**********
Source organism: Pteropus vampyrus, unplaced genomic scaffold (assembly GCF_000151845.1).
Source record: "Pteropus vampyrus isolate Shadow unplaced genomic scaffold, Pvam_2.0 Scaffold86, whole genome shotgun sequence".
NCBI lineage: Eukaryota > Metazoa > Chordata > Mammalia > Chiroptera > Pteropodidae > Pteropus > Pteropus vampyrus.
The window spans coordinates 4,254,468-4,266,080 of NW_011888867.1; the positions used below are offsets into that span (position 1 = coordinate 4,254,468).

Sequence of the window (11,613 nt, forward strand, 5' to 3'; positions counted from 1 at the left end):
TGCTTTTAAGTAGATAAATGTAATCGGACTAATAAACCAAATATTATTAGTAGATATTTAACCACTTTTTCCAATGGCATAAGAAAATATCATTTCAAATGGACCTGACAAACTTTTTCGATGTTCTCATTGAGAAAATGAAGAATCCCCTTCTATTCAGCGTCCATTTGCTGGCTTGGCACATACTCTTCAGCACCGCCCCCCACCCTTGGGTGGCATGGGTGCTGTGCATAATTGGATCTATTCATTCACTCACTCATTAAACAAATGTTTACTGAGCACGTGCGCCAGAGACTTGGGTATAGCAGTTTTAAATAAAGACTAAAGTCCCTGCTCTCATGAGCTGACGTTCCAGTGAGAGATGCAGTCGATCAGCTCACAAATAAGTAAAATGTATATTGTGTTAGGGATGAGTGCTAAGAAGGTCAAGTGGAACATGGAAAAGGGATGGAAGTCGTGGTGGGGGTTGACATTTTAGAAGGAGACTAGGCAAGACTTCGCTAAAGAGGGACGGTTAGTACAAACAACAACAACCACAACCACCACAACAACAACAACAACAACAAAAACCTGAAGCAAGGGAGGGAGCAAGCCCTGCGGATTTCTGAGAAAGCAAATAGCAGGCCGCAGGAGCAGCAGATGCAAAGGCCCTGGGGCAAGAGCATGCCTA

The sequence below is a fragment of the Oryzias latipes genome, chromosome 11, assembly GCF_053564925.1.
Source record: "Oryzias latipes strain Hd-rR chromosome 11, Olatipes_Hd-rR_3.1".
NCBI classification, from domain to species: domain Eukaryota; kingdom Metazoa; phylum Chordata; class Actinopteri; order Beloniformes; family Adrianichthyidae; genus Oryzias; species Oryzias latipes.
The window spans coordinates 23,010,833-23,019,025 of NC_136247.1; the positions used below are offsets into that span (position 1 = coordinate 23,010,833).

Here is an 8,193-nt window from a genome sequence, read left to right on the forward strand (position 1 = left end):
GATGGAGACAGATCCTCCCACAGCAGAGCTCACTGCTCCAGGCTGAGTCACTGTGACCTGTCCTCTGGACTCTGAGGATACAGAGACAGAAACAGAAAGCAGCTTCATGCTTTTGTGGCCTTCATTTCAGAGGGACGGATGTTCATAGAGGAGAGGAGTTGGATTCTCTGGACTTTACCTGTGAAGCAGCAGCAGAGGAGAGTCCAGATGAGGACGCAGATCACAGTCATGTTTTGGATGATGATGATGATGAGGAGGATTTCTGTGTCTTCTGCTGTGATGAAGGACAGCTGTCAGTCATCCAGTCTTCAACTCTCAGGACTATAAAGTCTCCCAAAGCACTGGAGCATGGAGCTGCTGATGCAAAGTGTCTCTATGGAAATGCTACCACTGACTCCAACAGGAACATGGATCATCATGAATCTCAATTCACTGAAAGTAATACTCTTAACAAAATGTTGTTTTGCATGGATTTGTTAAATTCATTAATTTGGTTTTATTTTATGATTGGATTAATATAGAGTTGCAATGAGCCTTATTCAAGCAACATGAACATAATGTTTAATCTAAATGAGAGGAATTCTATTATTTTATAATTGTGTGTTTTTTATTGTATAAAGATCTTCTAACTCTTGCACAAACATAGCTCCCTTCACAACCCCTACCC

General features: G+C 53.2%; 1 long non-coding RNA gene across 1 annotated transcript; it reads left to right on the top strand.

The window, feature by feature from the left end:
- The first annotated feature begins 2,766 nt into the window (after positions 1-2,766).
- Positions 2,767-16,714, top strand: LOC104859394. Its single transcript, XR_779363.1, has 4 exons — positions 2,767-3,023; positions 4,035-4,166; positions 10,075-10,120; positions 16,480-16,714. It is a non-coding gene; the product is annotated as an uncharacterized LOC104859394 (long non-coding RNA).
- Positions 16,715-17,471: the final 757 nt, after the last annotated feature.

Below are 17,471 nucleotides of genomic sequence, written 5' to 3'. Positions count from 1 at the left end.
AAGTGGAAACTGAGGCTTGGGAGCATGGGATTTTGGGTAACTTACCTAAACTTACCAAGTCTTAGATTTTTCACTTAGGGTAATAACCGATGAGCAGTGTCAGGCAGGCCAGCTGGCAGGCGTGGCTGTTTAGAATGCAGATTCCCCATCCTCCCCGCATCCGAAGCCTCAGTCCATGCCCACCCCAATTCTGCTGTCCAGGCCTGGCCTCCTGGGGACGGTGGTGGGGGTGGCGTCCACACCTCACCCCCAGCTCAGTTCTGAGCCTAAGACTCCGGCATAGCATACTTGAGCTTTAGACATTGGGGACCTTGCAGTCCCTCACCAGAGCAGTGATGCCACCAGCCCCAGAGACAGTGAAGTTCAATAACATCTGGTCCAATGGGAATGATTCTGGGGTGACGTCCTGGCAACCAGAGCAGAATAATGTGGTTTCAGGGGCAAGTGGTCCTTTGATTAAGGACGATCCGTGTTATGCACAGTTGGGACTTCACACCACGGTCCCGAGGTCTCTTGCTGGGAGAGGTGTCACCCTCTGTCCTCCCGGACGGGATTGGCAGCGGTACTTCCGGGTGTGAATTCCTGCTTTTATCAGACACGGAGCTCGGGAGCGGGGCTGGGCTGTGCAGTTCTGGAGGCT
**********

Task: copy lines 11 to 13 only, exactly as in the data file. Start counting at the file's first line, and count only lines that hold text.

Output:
Here is an 8,193-nt window from a genome sequence, read left to right on the forward strand (position 1 = left end):
GATGGAGACAGATCCTCCCACAGCAGAGCTCACTGCTCCAGGCTGAGTCACTGTGACCTGTCCTCTGGACTCTGAGGATACAGAGACAGAAACAGAAAGCAGCTTCATGCTTTTGTGGCCTTCATTTCAGAGGGACGGATGTTCATAGAGGAGAGGAGTTGGATTCTCTGGACTTTACCTGTGAAGCAGCAGCAGAGGAGAGTCCAGATGAGGACGCAGATCACAGTCATGTTTTGGATGATGATGATGATGAGGAGGATTTCTGTGTCTTCTGCTGTGATGAAGGACAGCTGTCAGTCATCCAGTCTTCAACTCTCAGGACTATAAAGTCTCCCAAAGCACTGGAGCATGGAGCTGCTGATGCAAAGTGTCTCTATGGAAATGCTACCACTGACTCCAACAGGAACATGGATCATCATGAATCTCAATTCACTGAAAGTAATACTCTTAACAAAATGTTGTTTTGCATGGATTTGTTAAATTCATTAATTTGGTTTTATTTTATGATTGGATTAATATAGAGTTGCAATGAGCCTTATTCAAGCAACATGAACATAATGTTTAATCTAAATGAGAGGAATTCTATTATTTTATAATTGTGTGTTTTTTATTGTATAAAGATCTTCTAACTCTTGCACAAACATAGCTCCCTTCACAACCCCTACCC

General features: G+C 53.2%; 1 long non-coding RNA gene across 1 annotated transcript; it reads left to right on the top strand.